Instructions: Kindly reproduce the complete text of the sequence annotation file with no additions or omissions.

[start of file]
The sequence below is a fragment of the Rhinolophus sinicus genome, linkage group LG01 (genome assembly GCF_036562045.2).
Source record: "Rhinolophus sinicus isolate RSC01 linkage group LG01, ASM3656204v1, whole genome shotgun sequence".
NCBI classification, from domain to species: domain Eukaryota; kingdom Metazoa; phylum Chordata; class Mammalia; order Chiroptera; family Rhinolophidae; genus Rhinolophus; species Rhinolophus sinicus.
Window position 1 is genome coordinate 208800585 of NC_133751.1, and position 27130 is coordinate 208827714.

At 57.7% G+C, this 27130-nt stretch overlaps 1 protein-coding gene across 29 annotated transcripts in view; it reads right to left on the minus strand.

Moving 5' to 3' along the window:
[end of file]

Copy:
The sequence below is a fragment of the Rhinolophus sinicus genome, linkage group LG01 (genome assembly GCF_036562045.2).
Source record: "Rhinolophus sinicus isolate RSC01 linkage group LG01, ASM3656204v1, whole genome shotgun sequence".
NCBI classification, from domain to species: domain Eukaryota; kingdom Metazoa; phylum Chordata; class Mammalia; order Chiroptera; family Rhinolophidae; genus Rhinolophus; species Rhinolophus sinicus.
Window position 1 is genome coordinate 208800585 of NC_133751.1, and position 27130 is coordinate 208827714.

At 57.7% G+C, this 27130-nt stretch overlaps 1 protein-coding gene across 29 annotated transcripts in view; it reads right to left on the minus strand.

Moving 5' to 3' along the window: